Wealth Redistribution – The Numbers Just Don't Work!

2016-05-02 07:23

We often hear our populist leaders preaching that the redistribution of wealth, from the "haves" to the "have-nots", will bring "economic freedom" to the Nation's poor.

Whenever I hear this over-simplistic view on things, I always think of my late father, an extremely wise man, who passed away some 38 years ago (in 1978).

I say "wise", because he had an uncanny ability to interpret, and visualise, what current jargon would probably call, the World's megatrends.

Of South Africa he obviously had quite a lot to say, but his views on its future economic position have been proven to be scaringly accurate!

My father stated the following prediction, at least 30 times, in my presence:

"I have the greatest confidence that our country (SA) will sort out its political differences, but I fear that we have a "rocky road" ahead of us, economically-speaking, because we each have to uplift seven or eight others, and we haven't got the money to do it!"

Remember, this comment was made in the 1970's!!

Obviously a day doesn't go by that I don't think of these prophetic words!

To prove this prediction, that "we haven't got the money to do it", I recently decided to do an exercise to get some idea as to what a simple redistribution of wealth, from the country's "haves" to its "have-nots", would achieve.

I based this exercise on National Treasury's latest tax statistics (for 2015 - reflecting the 2014 tax year's figures).

According to these tax statistics, some 480 435 of the country's individual taxpayers had an annual taxable income in excess of R500 000 and, as a group, contributed 57,4% of individual taxes as assessed.

However, these published statistics (for the 2014 tax year) are incomplete in that, at the time of compilation, only 74,9% of the Nation's individual taxpayers had been assessed for tax (2014).

Assuming, therefore, that the remaining 25,1% of the "yet-to-be-assessed taxpayers" have the same mix of taxable incomes, it would mean that the 480 435 taxpayers (having annual taxable incomes in excess of R500 000) would increase to 641 435 taxpayers when 100% of the taxpayers had been assessed – still, obviously, contributing 57,4% of individual taxes assessed.

In my exercise I have therefore assumed that these 641 435 taxpayers comprise the "wealth-hub" of SA – a very relevant assumption in the exercise!

Taking this further and assuming that these 641 435 taxpayers are targeted for a special tax, say a once-off "wealth tax", designed to raise, ON AVERAGE, R500 000 from each of them, this would raise the massive amount of R320,7 billion!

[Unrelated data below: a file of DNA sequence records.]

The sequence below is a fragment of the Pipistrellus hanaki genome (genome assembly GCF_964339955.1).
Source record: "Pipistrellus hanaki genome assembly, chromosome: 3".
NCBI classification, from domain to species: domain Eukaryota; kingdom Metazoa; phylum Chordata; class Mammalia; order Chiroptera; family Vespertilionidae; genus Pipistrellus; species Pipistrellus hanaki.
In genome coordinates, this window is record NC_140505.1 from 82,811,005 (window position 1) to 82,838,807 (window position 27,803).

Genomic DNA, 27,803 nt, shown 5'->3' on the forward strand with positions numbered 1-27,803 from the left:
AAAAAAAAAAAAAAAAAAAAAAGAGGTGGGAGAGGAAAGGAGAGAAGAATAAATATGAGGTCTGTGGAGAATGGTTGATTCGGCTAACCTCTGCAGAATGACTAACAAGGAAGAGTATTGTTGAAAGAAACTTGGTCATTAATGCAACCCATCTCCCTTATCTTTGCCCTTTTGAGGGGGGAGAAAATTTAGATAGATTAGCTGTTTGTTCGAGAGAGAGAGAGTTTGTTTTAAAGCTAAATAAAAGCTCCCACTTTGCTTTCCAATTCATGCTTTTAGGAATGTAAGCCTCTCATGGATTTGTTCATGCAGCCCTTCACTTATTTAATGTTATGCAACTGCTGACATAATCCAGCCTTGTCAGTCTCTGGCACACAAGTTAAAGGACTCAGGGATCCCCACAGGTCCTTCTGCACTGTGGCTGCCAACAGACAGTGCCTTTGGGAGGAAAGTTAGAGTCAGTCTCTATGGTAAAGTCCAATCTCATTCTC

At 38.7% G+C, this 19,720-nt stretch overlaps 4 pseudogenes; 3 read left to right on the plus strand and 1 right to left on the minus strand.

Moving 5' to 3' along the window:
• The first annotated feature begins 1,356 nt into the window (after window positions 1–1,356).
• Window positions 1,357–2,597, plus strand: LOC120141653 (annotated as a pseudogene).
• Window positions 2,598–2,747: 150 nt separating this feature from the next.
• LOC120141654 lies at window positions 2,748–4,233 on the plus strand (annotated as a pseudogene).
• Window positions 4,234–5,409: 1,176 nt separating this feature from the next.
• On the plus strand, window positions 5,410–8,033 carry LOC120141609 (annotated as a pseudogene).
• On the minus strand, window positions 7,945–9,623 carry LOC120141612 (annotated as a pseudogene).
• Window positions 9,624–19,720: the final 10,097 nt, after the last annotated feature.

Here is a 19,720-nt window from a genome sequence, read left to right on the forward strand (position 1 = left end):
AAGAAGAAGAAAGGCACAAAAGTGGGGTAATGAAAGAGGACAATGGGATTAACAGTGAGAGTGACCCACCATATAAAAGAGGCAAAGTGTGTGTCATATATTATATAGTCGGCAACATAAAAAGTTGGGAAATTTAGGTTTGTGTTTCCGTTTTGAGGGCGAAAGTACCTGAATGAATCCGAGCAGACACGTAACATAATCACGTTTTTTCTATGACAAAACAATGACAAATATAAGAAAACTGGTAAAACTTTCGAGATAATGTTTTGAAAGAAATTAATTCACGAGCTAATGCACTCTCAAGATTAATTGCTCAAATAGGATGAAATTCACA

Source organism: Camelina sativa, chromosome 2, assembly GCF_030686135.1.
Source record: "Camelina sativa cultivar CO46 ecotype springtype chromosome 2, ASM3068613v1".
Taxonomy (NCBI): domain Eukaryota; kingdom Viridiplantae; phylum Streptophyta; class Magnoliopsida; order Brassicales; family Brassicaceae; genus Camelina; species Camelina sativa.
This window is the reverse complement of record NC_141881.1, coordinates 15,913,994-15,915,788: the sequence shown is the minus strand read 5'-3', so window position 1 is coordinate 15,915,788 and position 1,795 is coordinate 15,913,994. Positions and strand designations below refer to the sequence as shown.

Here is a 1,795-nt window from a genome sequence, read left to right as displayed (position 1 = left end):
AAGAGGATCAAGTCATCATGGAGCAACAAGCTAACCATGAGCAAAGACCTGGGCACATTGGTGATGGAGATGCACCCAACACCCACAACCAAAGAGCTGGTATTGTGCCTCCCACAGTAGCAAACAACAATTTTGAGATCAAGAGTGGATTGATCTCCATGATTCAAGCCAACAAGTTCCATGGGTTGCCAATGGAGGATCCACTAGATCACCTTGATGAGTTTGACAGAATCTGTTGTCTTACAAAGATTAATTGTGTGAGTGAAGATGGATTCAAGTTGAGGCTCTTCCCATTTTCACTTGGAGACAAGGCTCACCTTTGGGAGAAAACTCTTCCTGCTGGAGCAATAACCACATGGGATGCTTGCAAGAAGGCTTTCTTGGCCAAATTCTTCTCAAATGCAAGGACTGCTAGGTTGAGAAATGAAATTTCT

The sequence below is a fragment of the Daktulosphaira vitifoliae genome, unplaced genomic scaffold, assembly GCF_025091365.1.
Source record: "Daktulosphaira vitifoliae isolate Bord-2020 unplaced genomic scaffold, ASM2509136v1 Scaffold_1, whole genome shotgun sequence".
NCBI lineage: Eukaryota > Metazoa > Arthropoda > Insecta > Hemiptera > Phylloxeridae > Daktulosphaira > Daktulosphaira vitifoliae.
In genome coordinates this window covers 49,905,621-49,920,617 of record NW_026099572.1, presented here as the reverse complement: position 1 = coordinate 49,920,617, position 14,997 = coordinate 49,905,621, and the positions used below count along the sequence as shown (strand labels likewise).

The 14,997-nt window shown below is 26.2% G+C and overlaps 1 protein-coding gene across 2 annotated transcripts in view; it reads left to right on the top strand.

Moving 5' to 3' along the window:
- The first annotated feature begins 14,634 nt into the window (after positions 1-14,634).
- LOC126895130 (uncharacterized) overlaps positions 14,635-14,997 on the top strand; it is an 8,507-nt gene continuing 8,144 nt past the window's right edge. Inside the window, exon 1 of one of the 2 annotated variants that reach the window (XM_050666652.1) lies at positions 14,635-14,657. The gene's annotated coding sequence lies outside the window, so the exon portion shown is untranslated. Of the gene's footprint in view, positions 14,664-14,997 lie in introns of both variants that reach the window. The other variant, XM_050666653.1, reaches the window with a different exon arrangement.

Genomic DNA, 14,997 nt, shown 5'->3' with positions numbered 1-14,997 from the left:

If we then assume that each of the 641 435 taxpayers (with annual taxable income in excess of R500 000) has three dependants, then we can say that 2,57 million people (641 435 x 4) comprise the Nation's “rich”, and their dependants.

Taking the SA population as being some 55 million and deducting the 641 435 (the Nation's “rich” and their dependants), it would leave 54,35 million who earn nothing and/or who earn/are supported by people who earn annual taxable income of less than R500 000, and their dependants.

One must also look at those who earn reasonable taxable income – say, those who earn between R250 000 and R500 000 – that's some 1,53 million (according to the tax statistics, grossed up from the figure representing the 74,9% taxpayers who'd been assessed for tax).

Again, assuming that these 1,53 million each have three dependants, this would mean that a further 6,13 million of our people can at least provide for themselves.

In summary, we therefore have:

- 641 435 taxpayers each earning annual taxable incomes in excess of R500 000 and contributing, as a group, R320,7 billion in a one-off wealth tax

- 8,7 million people (2,57 million "rich" and their dependants plus 6,13 million "middle class" and their dependants)

- And therefore 46,3 million people (55 million population minus 8,7 million "haves"), being the Nation's "relatively poor"/“poor”/"have-nots"

If we now take the R320,7 billion once-off "wealth tax" (raised from the 641 435 taxpayers, each with annual taxable incomes in excess of R500 000) and distribute this equally amongst the Nation's "have-nots", they each receive a ONCE-OFF allocation of R6 927 – and that’s all!

R6 927 per person is hardly life-changing!

For example, if a family of four pooled their allocations, they would have R27 708 in total – hardly enough for them to buy a very old, second-hand car, let alone fuel, licence, insure, and maintain it!

The figures are astounding – I've checked and re-checked these, and I cannot find any errors!

The conclusion, that is clearly drawn from this exercise, is that the upliftment of the Nation's poor (some 46 million!) CANNOT be achieved through wealth distribution – it must come through economic growth ie through vast capital investment (something that we appear to being doing our damnedest to discourage) and the education, training, and up-skilling of our people (which we also appear to be failing in!).

I have no doubt that cynics will "poke holes" in what I have said above – my assumptions are only that!

It's an extremely complex exercise and the data, which an ordinary citizen, like me, has is obviously limited.

I do, however, believe that the exercise gives a very clear indication of what is required to get our country going economically-speaking (and thereby uplift the masses) – and that's NOT achieved by "robbing the rich to give to the poor" – although our income tax system does a reasonably good job of that!

It's achieved by growing the economy and that means encouraging investment and the education, training, and up-skilling, of our population!

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